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History, Burden, and Trends

Español: Historia y patrones de la enfermedad

Graphic: Montage of images, including Pennsylvania state seal, Time magazine cover, Newsweek magazine cover and the American Legion badge

Legionellosis, which includes Legionnaires’ (LEE-juh-nares) disease and Pontiac fever, is a respiratory disease caused by a type of bacteria called Legionella.


Legionella was discovered after an outbreak in 1976 among people who went to a Philadelphia convention of the American Legion. Those who were affected suffered from a type of pneumonia (lung infection) that eventually became known as Legionnaires’ disease.

The pictured magazine covers feature the work of public health professionals in 1976 as they raced to trace the origin of the first documented outbreak of Legionnaires’ disease in Philadelphia, Pennsylvania.1

The first identified cases of Pontiac fever occurred in 1968 in Pontiac, Michigan, among people who worked at and visited the city’s health department. It wasn’t until Legionella was discovered after the 1976 outbreak in Philadelphia that public health officials were able to show that the same bacterium causes both diseases.

This graph shows reported legionellosis incidence (per 100,000 persons) in the United States from 2000-2014.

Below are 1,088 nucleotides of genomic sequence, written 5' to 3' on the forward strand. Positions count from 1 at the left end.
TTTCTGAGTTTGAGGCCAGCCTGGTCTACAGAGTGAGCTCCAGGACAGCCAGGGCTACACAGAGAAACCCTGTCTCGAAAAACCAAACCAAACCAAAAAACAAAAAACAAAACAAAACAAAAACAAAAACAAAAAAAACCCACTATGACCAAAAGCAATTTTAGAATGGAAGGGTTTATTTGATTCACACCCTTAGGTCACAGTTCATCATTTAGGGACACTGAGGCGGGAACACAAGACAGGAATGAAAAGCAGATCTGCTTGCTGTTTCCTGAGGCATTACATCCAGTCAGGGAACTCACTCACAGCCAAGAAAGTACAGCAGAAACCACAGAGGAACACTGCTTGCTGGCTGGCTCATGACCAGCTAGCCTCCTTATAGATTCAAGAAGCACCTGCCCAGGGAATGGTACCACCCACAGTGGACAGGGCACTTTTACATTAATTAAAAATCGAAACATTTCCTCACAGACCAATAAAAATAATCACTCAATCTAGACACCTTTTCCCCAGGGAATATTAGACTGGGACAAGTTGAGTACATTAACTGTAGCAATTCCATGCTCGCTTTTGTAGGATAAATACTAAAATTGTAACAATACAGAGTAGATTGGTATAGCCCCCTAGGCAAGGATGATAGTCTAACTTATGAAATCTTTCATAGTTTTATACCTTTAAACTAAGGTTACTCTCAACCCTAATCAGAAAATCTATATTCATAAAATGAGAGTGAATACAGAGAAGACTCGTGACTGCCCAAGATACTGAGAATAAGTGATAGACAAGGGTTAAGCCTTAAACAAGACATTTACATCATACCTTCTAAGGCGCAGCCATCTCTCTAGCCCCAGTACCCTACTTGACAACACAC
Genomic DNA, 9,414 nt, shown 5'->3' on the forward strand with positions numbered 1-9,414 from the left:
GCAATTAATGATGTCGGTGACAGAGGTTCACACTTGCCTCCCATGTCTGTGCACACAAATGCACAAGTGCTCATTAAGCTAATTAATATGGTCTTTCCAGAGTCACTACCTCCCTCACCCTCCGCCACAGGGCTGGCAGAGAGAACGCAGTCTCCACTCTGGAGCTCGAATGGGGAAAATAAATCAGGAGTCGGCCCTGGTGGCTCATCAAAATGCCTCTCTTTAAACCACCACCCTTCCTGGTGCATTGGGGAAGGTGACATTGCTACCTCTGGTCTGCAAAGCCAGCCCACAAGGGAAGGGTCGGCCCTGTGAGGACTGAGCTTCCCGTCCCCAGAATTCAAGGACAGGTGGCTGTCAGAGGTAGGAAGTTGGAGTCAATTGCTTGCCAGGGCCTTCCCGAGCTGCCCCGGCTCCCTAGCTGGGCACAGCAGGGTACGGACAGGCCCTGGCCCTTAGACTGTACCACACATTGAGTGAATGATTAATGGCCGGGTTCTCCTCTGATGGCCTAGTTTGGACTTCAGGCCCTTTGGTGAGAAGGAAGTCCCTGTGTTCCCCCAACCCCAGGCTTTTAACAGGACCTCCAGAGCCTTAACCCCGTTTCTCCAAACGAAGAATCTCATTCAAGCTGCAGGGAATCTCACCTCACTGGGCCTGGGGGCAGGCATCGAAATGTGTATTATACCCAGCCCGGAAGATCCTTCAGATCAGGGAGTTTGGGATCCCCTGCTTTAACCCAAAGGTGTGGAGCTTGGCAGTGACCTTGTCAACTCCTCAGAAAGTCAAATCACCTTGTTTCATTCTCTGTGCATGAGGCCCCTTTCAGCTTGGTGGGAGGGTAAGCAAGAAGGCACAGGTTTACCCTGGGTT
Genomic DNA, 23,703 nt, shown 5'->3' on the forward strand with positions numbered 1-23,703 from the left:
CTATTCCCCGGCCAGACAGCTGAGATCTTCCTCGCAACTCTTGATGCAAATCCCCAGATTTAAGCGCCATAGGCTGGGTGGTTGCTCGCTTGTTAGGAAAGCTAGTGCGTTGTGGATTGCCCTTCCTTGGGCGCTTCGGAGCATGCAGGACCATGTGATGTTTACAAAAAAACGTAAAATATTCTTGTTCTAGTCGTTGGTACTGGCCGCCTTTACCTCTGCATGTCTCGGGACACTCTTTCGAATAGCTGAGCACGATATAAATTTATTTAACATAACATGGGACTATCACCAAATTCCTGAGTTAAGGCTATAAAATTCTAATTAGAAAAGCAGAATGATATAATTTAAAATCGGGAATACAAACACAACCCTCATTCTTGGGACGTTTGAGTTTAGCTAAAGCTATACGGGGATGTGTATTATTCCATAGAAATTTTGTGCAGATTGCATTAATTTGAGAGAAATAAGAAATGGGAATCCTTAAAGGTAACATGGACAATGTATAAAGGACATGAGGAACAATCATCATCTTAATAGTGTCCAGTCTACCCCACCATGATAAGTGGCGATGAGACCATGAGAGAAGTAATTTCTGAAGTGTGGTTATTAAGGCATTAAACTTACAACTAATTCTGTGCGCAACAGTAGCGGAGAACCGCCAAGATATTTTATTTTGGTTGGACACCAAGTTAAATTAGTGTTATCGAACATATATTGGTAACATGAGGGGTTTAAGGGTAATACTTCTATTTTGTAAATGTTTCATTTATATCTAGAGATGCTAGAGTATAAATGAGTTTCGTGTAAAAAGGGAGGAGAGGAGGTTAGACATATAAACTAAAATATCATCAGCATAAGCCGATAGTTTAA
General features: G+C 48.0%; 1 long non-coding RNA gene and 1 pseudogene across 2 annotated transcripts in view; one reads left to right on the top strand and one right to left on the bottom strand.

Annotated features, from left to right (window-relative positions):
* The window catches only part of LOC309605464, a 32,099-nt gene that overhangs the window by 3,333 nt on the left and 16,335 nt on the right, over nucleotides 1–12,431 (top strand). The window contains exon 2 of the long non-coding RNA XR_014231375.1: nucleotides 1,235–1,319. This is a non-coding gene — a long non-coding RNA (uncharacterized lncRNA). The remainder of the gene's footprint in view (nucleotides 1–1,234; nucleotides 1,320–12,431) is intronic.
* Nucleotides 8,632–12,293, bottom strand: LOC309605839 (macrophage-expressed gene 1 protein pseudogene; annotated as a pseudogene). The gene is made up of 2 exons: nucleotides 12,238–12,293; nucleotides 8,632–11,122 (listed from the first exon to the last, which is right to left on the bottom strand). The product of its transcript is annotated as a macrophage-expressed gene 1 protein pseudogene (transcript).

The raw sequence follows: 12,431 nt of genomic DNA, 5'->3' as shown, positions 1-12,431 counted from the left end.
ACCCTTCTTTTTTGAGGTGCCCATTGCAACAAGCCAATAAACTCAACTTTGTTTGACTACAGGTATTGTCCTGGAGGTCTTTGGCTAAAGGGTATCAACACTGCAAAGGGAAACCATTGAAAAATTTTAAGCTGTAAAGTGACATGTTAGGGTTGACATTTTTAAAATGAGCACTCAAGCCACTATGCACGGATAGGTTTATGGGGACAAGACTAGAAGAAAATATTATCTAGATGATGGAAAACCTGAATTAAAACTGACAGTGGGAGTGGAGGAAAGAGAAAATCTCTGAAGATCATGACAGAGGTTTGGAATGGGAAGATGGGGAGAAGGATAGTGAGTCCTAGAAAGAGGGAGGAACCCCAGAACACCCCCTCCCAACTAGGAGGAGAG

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In the United States, reported cases of Legionnaires’ disease have grown by nearly four and a half times since 2000.

It is unclear whether this increase represents artifact (due to increased awareness and testing), increased susceptibility of the population, increased Legionella in the environment, or some combination of factors.


Burden and Trends

The number of cases reported to CDC has been on the rise since 2000. Health departments reported about 6,100 cases of Legionnaires’ disease in the United States in 2016. However, because Legionnaires’ disease is likely underdiagnosed, this number may underestimate the true incidence. More illness is usually found in the summer and early fall, but it can happen any time of year.



  1. Magazine story covers related to the 1976 outbreak of Legionnaire’s disease. From Centers for Disease Control and Prevention (CDC) Public Health Library, #1185. Copyright 1976 by CDC. Reprinted with permission.